The methodology to measure body composition is not yet very clear. Different methods are being used and the methodology is still being improved. For patients with excess adiposity, certain measurements such as height and weight (to calculate the body mass index [BMI]) are essential.
Why it is important to measure body composition?
Bodyweight is only as important when it comes to health and disease as its composition. The body weight is the sum of all the body’s tissues. Body composition, on the other hand, measures the body’s relative fat and lean mass. Lean mass is composed of bones, tissues, organs, and muscles.
Body composition is often measured in the following settings:
- To evaluate patients who are malnourished.
- Report patients with an increase in visceral but not total body fat. This is associated with an increased risk of developing diabetes and heart disease.
- Assess changes in the body that are associated with growth and development (infant and childhood), aging, and certain diseases (eg HIV, diabetes, etc).
- Evaluate patients whose body mass index (BMI), is discordant with total body fat mass.
Methods to measure body composition:
Various methods are used to measure body composition. Each method has a different level of precision and reproducibility and the cost and ease of performing the methods also vary.
Measuring body composition is done either in clinical settings or for research purposes.
Body Composition Measurements in the Clinical practice:
Anthropometric measurements are routinely sufficient to determine a patient’s adiposity in a clinical setting. Patients with a high body mass (BMI) or high adiposity may be candidates for a more thorough assessment of their body composition.
- Anthropometric measurements:
- Height and body weight are the most common measurements and can be measured with great accuracy. These are essential in making clinical decisions about the treatment and follow-up of obesity.
- There are many ways to relate weight to height, but the most popular is BMI. This is weight in kilograms divided by height in meters square (weight in Kgs/ height (m²).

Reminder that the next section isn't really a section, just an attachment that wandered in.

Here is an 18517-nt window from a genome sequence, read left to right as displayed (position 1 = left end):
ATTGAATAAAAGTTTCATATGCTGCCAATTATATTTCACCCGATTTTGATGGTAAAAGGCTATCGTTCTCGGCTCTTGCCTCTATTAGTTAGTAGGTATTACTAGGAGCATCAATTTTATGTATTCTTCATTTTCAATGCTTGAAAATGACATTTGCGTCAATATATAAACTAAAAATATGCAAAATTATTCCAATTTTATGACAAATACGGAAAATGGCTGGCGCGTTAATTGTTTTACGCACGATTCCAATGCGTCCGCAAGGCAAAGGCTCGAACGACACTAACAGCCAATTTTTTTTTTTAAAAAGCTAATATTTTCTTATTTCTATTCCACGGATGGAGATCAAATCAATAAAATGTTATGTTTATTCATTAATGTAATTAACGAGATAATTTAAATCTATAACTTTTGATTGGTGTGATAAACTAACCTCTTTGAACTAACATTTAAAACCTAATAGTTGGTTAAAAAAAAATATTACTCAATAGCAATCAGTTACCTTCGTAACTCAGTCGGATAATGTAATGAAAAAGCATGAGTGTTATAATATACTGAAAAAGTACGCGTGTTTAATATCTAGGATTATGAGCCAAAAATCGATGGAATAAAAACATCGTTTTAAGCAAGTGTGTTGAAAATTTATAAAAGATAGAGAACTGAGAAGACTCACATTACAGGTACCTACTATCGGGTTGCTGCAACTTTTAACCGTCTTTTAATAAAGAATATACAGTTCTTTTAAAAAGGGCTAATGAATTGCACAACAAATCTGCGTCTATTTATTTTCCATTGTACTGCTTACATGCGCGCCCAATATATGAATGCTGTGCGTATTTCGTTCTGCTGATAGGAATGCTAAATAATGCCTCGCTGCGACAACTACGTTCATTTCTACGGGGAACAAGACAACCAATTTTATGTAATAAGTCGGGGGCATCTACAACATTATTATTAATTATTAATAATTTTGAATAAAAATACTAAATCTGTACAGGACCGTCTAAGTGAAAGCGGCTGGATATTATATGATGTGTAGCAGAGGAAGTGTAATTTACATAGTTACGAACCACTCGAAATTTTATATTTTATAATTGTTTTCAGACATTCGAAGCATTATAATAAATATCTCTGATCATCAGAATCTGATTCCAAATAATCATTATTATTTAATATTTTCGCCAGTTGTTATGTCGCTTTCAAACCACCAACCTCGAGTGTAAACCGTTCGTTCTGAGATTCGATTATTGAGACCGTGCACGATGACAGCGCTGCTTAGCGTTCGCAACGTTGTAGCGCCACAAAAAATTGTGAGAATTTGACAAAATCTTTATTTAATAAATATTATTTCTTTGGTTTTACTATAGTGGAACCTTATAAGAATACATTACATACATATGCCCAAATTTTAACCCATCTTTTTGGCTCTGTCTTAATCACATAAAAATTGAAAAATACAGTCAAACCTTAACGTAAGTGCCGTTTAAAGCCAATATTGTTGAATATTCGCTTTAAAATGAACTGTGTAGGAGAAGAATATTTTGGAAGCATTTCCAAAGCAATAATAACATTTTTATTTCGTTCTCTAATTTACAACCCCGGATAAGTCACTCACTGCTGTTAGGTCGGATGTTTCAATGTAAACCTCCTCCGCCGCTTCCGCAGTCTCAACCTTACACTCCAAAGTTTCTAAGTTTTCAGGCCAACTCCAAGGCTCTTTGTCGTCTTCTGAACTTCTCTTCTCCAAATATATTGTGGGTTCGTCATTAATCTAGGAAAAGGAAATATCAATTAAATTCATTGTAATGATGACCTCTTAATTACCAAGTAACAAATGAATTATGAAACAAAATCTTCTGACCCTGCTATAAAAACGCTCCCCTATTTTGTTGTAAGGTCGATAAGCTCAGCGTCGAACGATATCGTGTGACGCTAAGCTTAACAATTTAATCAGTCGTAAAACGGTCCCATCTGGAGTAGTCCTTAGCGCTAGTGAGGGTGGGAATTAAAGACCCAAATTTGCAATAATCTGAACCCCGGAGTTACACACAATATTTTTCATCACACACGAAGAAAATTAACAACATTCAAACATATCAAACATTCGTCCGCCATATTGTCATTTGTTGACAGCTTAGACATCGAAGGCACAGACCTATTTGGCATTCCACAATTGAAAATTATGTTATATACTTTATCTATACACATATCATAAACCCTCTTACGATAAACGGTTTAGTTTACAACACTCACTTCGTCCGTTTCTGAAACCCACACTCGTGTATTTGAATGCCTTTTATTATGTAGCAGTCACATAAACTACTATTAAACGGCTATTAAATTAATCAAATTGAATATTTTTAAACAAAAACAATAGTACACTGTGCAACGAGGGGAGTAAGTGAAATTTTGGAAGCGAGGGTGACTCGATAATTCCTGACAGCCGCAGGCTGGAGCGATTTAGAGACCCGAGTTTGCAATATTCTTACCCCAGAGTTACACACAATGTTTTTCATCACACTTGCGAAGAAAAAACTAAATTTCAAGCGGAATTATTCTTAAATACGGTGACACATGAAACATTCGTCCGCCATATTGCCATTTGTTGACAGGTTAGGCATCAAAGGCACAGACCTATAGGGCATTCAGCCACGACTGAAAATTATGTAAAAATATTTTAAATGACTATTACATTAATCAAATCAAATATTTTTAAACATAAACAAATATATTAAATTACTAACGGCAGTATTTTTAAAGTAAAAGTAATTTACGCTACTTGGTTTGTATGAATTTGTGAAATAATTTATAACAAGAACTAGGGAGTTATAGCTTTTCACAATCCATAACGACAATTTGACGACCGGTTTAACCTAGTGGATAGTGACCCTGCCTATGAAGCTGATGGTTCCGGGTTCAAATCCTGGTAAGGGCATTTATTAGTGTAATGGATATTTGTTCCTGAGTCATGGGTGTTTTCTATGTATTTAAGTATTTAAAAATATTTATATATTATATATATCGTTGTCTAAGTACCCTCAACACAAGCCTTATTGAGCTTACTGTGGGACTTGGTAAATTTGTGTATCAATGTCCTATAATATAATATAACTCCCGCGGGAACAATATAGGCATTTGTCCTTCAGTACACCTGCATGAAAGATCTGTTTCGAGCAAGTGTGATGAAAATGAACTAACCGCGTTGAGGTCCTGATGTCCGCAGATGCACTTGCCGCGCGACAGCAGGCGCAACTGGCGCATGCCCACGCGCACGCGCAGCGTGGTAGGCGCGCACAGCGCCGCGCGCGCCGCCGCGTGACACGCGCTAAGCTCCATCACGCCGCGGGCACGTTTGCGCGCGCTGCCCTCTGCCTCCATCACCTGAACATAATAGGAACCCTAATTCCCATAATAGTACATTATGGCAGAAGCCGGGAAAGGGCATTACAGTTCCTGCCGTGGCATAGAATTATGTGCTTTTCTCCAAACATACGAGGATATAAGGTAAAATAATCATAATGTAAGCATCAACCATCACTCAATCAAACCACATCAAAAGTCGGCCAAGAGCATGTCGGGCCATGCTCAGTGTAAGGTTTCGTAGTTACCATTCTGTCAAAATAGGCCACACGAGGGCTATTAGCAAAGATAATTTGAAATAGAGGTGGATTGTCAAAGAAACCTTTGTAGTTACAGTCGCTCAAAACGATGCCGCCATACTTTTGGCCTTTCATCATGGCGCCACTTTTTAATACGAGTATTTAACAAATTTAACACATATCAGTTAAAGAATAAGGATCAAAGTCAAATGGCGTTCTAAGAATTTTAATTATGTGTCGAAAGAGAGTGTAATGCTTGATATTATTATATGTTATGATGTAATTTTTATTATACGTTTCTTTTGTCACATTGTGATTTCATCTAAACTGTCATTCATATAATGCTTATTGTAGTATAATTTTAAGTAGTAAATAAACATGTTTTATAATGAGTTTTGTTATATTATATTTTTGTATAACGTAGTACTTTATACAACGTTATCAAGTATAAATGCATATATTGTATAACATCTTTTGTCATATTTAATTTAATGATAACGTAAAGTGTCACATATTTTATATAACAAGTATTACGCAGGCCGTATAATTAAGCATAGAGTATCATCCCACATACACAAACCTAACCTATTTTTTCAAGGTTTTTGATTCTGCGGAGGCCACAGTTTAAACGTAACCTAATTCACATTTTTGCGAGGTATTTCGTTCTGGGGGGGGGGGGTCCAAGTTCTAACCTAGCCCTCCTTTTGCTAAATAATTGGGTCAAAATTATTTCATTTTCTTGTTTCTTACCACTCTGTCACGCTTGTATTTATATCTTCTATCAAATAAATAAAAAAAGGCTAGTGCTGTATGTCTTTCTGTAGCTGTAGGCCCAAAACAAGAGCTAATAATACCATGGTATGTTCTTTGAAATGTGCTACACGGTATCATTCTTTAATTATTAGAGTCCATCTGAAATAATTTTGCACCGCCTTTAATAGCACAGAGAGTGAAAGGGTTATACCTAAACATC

- Because height is often overestimated, and weight is underestimated, leading to an underestimation of the BMI, it is important for the healthcare provider to measure body weight and height in the office and not rely on the patient’s readings.
Height is usually overestimated while weight is underestimated.
- For older people, it is especially important to measure your height annually as the loss of height could indicate osteoporosis-related vertebral fractures.
- BMI does not directly measure body weight, but it is a good indicator of body fat. The percentage of body fat depends on age, gender, ethnicity, and other factors. Healthy percent body fat for women of normal weight ranges between 20 and 35 percent, while it is 8 to 25 percent for men. Women have about 12 percent more body fat than men at any given BMI. This is despite the fact that their total weight remains the same.
Compared to men, women have more body fat
- Waist Circumference:
- The waist circumference is an important anthropometric measurement. The measurement is made using a flexible tape that is placed horizontally at the level of the iliac crest as seen from the front. An increased risk of death and morbidity is associated with greater central adiposity as measured by the waist circumference.
Waist circumference is directly related to health problems
- Skinfold thickness:
- Multisite testing for skinfold thickness is significantly less accurate than measuring height and weight, especially in obese subjects. They are therefore of little clinical use and are used primarily in epidemiological research studies.
Skinfold thickness is the least accurate
Body Composition measurements for research purposes:
- Dual-energy x-ray absorptiometry
- Dual-energy, x-ray absorptiometry is one of the most common methods to determine body composition. This method uses the attenuation between two energy sources to create a three-part model of body composition. It is preferred in clinical settings where a more precise determination of body composition is required. It has been tested against other methods. This procedure is very simple and requires a low radiation dose.